Friday, February 7, 2014

Between Two Countries

I'm approaching my third anniversary as a French resident, and I can safely say there are two recurring questions I often come across from both American and French friends, family, and strangers concerning life in my adopted country.

Here are the questions and my responses:

Q: What do you miss most about the US?
A: My family and friends, without a doubt*. I stay in regular contact with them through emails, Facebook, and phone calls, but nothing can replace face to face interaction with the people I love dearly. When I go home to visit, I try to maximize my stay, and minimize my sleep, by saying 'yes' to every invitation, being present, and creating new memories. Hugely emotional memories like one sister's wedding, being there for the birth of another sister's first child, but also of ordinary activities such as eating with my favorite people at my favorite Vietnamese restaurant, going grocery shopping with my brother, or to the post office with my dad. Living abroad has countless advantages, but the biggest drawback is missing out on what's going on back home; for this I try my best to seize and appreciate the moments when I am visiting the ones I love.

Q: Do you feel French now?
A: I'm not sure I'll ever completely grasp what it is to 'feel' a nationality, as far as I know (correct me if I'm wrong), I don't fall into your typical flag-waving American cliché and have always been endlessly curious about different languages, cultures and cuisines, including those of the French. However, in answer to the question, I do feel like I fall somewhere between the two countries. For example, although I'm used to shops and businesses being closed between 12-2pm everyday, it still sometimes irritates me that I have to plan my day around going to the bank, to the grocery store, etc. On the other hand, back home in the States, I forget that shops are open not only during those hours, but also past 7:30 pm and even on Sunday. It blows my mind every time.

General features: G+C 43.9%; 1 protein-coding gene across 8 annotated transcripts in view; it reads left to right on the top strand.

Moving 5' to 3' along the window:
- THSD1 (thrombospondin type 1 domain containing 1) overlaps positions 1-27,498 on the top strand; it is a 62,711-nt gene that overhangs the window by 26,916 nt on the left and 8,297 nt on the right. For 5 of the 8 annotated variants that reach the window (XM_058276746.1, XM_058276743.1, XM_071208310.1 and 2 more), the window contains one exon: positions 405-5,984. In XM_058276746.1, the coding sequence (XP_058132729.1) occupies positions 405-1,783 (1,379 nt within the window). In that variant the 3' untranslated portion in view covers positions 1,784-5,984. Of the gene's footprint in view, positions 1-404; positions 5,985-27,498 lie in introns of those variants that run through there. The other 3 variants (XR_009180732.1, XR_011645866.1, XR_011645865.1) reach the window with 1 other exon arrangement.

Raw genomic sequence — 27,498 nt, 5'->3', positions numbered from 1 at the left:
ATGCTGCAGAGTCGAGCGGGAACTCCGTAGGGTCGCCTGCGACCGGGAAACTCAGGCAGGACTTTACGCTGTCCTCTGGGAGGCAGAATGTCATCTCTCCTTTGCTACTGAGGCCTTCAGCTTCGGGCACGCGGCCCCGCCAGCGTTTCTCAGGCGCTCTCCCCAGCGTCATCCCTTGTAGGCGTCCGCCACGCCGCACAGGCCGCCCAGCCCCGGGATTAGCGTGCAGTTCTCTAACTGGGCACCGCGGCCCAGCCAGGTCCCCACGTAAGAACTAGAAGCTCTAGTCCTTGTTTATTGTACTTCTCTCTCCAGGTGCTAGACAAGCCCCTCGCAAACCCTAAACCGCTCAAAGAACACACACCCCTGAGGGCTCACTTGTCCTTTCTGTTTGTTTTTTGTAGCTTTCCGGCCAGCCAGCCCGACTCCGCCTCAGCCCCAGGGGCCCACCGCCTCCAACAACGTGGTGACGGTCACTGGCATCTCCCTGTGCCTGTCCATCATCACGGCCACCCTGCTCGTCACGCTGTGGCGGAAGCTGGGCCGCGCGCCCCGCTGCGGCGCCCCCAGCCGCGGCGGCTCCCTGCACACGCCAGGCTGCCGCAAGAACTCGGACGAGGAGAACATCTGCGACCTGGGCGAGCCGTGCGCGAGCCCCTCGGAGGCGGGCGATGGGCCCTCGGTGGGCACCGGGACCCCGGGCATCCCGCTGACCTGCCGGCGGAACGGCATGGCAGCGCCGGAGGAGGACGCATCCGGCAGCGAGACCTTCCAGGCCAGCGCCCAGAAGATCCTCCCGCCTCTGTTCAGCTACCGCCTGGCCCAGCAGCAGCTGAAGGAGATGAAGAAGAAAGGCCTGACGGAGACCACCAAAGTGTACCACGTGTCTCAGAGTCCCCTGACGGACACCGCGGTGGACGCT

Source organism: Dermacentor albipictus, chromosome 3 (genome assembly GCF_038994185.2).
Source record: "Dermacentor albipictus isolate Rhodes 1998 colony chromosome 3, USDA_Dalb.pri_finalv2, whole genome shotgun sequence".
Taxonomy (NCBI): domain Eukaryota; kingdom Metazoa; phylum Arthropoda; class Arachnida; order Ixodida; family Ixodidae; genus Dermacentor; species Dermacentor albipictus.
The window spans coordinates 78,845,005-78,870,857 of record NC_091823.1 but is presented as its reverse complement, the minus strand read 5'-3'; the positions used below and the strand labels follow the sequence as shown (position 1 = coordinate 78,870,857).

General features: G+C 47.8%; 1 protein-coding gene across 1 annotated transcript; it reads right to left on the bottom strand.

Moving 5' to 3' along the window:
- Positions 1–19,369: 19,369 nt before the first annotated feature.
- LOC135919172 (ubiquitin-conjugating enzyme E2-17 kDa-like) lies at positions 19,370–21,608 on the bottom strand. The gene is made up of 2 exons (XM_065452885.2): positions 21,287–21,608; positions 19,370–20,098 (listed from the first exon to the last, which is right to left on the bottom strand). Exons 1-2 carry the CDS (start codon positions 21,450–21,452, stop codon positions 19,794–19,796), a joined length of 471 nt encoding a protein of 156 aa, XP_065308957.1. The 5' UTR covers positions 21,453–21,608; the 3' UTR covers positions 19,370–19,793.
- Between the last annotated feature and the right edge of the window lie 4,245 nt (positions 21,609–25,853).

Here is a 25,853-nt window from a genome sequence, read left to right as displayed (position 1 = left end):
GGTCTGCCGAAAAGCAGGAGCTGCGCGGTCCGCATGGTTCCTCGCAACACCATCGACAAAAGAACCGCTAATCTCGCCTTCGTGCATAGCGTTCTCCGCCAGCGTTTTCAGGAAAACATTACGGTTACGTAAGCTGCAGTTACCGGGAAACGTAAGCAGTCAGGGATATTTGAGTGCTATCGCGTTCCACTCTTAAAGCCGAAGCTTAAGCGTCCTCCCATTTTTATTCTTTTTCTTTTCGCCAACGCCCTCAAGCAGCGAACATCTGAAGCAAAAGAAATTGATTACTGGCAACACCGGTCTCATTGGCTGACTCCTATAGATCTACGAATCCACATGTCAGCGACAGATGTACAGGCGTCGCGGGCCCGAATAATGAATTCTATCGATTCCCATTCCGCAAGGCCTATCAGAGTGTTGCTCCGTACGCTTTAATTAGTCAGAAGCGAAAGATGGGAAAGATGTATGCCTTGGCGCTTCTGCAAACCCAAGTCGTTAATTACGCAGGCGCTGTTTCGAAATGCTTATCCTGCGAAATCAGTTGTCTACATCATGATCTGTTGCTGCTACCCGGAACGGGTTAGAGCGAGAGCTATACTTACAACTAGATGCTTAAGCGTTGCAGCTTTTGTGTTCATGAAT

Even though my husband is French and I've embraced many French habits and rituals, because one of my jobs is teaching English part-time, I'm constantly reminded that I'm American. Students often assume that I eat fast food regularly and own a gun, and I'm sure many of them think I bleed stars and stripes. And while I sometimes indulge their imaginations with outrageous tales for my own amusement, in truth, these accusations are false. Nevertheless, there are some American mannerisms I prefer over French ones: forming lines instead of masses that you must push through to get to the front, casual parties and bbqs where you can walk around and mingle instead of sit around one table, and smiling at strangers after making eye contact. 

Contrastingly, when I go home to the US, there are many aspects of the American way of life that now shock me, whereas before, I considered them run of the mill: eating at restaurants often instead of cooking at home (and leaving tips!), getting carded when buying alcohol, and the variety of sizes and flavors of everything (including couscous!) at the store. So, in short, if 'feeling' a nationality is a question of habits and your ways of doing things, then I'm definitely floating somewhere between the Land of the Brie and the Land of the Free.

*In 2nd and 3rd place, respectively, Tex-Mex and Thai food.

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